Bernards Township already has filed an application with the Federal Emergency Management Agency seeking reimbursement for extra manpower and cleanup following Sandy's strike on Oct. 29, and eventually expects about 75 percent of that cost to come back, Township Administrator Bruce McArthur said.
McArthur again said the township already has spent or is committed to spending in the neighborhood of about $600,000 for overtime costs related to the storm, department of public works cleanup measures, the costs of keeping the Pill Hill reycling center open extra days to accept storm debris, the cost of hiring outside tree crews and debris haulers and debris disposal.
Last week, the Township Committee adopted the $250,000 emergency appropriation that will be carried over into next year's budget, McArthur said on Thursday.
The township already has filed paperwork with FEMA, in a joint application with the township Sewerage Authority, seeking reimbursement for storm-related debris management and cleanup, McArthur said. Municipal staff members have attended workshops jointly sponsored by FEMA and the New Jersey Department of Protection, he said.
McArthur said the township representatives have scheduled a first one-on-one appointment with an individual FEMA representative for early January. That tour will include a tour of township facilities, including the Pill Hill facility.
The township expects to receive 75 percent reimbursement for storm-related debris management and cleanup, protective measures taken immediately after the storm and some operating costs of running equipment and generators, McArthur said.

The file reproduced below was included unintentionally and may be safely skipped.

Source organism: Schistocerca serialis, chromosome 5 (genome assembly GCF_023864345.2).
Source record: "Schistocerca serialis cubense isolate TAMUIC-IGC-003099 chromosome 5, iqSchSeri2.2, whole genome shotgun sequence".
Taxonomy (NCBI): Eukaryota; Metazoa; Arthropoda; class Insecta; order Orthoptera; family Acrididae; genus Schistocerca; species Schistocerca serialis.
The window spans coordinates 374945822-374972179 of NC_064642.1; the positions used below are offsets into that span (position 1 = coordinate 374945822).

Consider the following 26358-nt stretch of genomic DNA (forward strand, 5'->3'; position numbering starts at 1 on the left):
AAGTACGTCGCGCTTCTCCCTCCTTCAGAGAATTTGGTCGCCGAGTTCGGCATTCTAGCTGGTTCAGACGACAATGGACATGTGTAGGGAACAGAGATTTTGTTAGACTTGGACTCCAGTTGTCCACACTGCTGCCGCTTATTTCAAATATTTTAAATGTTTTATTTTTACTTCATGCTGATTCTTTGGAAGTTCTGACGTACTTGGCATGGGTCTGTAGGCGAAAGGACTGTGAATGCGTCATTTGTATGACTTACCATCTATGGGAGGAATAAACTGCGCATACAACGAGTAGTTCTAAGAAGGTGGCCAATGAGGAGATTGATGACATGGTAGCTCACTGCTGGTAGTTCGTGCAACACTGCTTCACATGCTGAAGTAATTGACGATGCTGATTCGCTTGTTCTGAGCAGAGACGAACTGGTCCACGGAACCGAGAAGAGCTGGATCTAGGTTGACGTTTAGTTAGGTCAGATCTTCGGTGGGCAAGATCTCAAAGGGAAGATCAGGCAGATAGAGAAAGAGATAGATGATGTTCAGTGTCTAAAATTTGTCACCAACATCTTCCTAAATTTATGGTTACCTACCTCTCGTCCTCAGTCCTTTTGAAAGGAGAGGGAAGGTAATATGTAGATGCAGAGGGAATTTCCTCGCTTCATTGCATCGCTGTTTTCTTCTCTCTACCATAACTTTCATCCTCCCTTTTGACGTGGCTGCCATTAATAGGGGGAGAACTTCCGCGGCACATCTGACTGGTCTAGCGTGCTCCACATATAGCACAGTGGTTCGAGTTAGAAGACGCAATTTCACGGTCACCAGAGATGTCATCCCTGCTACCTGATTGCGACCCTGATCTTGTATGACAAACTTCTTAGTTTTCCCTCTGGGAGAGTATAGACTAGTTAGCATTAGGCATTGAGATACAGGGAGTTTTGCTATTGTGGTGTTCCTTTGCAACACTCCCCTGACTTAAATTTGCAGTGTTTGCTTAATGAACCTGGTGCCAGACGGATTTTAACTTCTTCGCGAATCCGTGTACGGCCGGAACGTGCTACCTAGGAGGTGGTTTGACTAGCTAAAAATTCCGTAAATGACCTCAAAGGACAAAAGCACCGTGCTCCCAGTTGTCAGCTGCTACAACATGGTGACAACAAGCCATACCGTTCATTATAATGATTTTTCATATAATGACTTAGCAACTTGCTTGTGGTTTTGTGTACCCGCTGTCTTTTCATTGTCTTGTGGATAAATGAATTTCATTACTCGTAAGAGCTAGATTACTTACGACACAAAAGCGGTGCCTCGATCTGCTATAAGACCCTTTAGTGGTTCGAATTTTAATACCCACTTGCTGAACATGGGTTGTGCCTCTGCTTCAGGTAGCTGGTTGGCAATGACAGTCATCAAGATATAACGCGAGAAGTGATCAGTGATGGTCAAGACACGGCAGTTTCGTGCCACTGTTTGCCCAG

He said that some Sandy-related cleanup that can be applied to the FEMA application likely will continue for the next couple of months, including identifying damaged trees that are hazardous, infrastructure repairs and disposing of additional materials. Other long-term damage that may be eligible for FEMA reimbursement — but won't be repaired until spring — include damage to walkways and bikeways, and pavement damaged by tree roots, he said.
There also was storm damage on which the township should be able to collect insurance payments, although no dollar amount has been set in that area yet, McArthur said.
That includes a police car that was damaged, roof damage at the police department and town hall, a damaged guardrail, a damaged fire siren and electronic emergency signs and a fence that needs replacement.
Bernards officials have said — and confirmed this month — that the township will not pay for the curbside pickup of storm debris from private property. Mayor Mary Pavlini has said that service, given the immensity of tree damage from Sandy, could cost taxpayers "millions." Instead the township has extended hours at the Pill Hill recycling facility for the drop off of debris by residents or their contractors for additional days, Tuesdays and Thursdays, from 7:30 a.m. to 3 p.m., along with 8 a.m. to 4 p.m. hours on Saturdays and Sundays.